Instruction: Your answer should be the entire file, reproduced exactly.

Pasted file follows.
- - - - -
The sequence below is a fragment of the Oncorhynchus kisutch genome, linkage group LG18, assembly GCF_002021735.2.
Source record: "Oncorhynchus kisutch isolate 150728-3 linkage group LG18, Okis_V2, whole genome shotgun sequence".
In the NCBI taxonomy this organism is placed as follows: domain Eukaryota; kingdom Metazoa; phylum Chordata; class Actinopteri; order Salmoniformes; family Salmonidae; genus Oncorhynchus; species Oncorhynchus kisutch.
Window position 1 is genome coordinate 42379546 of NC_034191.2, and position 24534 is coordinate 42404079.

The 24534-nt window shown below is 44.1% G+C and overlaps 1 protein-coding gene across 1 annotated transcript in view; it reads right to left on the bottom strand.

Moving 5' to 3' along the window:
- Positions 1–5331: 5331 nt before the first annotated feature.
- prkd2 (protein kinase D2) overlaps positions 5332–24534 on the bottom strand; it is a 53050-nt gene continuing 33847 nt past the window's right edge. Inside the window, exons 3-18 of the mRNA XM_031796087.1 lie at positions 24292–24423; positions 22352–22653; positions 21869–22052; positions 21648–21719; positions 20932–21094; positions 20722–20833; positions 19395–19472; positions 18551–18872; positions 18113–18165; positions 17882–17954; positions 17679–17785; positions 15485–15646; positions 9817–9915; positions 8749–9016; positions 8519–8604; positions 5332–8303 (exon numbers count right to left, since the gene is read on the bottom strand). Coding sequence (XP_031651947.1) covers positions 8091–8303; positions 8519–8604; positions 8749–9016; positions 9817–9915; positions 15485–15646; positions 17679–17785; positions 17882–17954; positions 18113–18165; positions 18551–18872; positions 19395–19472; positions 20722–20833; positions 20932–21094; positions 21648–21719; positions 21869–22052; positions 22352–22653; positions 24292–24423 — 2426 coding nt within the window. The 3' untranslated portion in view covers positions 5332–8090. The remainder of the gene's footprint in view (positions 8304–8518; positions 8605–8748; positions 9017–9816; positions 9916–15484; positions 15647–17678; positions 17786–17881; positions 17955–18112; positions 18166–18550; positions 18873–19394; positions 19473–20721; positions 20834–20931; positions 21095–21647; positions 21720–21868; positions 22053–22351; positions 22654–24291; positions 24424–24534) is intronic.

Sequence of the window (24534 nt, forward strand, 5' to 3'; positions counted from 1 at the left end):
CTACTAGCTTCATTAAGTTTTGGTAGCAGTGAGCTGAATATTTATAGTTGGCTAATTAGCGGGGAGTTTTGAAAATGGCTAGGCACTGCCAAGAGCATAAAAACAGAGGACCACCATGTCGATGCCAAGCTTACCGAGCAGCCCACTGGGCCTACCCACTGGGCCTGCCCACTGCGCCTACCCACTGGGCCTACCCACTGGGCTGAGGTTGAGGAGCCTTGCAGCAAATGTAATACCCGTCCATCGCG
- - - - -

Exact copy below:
The sequence below is a fragment of the Oncorhynchus kisutch genome, linkage group LG18, assembly GCF_002021735.2.
Source record: "Oncorhynchus kisutch isolate 150728-3 linkage group LG18, Okis_V2, whole genome shotgun sequence".
In the NCBI taxonomy this organism is placed as follows: domain Eukaryota; kingdom Metazoa; phylum Chordata; class Actinopteri; order Salmoniformes; family Salmonidae; genus Oncorhynchus; species Oncorhynchus kisutch.
Window position 1 is genome coordinate 42379546 of NC_034191.2, and position 24534 is coordinate 42404079.

The 24534-nt window shown below is 44.1% G+C and overlaps 1 protein-coding gene across 1 annotated transcript in view; it reads right to left on the bottom strand.

Moving 5' to 3' along the window:
- Positions 1–5331: 5331 nt before the first annotated feature.
- prkd2 (protein kinase D2) overlaps positions 5332–24534 on the bottom strand; it is a 53050-nt gene continuing 33847 nt past the window's right edge. Inside the window, exons 3-18 of the mRNA XM_031796087.1 lie at positions 24292–24423; positions 22352–22653; positions 21869–22052; positions 21648–21719; positions 20932–21094; positions 20722–20833; positions 19395–19472; positions 18551–18872; positions 18113–18165; positions 17882–17954; positions 17679–17785; positions 15485–15646; positions 9817–9915; positions 8749–9016; positions 8519–8604; positions 5332–8303 (exon numbers count right to left, since the gene is read on the bottom strand). Coding sequence (XP_031651947.1) covers positions 8091–8303; positions 8519–8604; positions 8749–9016; positions 9817–9915; positions 15485–15646; positions 17679–17785; positions 17882–17954; positions 18113–18165; positions 18551–18872; positions 19395–19472; positions 20722–20833; positions 20932–21094; positions 21648–21719; positions 21869–22052; positions 22352–22653; positions 24292–24423 — 2426 coding nt within the window. The 3' untranslated portion in view covers positions 5332–8090. The remainder of the gene's footprint in view (positions 8304–8518; positions 8605–8748; positions 9017–9816; positions 9916–15484; positions 15647–17678; positions 17786–17881; positions 17955–18112; positions 18166–18550; positions 18873–19394; positions 19473–20721; positions 20834–20931; positions 21095–21647; positions 21720–21868; positions 22053–22351; positions 22654–24291; positions 24424–24534) is intronic.

Sequence of the window (24534 nt, forward strand, 5' to 3'; positions counted from 1 at the left end):
CTACTAGCTTCATTAAGTTTTGGTAGCAGTGAGCTGAATATTTATAGTTGGCTAATTAGCGGGGAGTTTTGAAAATGGCTAGGCACTGCCAAGAGCATAAAAACAGAGGACCACCATGTCGATGCCAAGCTTACCGAGCAGCCCACTGGGCCTACCCACTGGGCCTGCCCACTGCGCCTACCCACTGGGCCTACCCACTGGGCTGAGGTTGAGGAGCCTTGCAGCAAATGTAATACCCGTCCATCGCG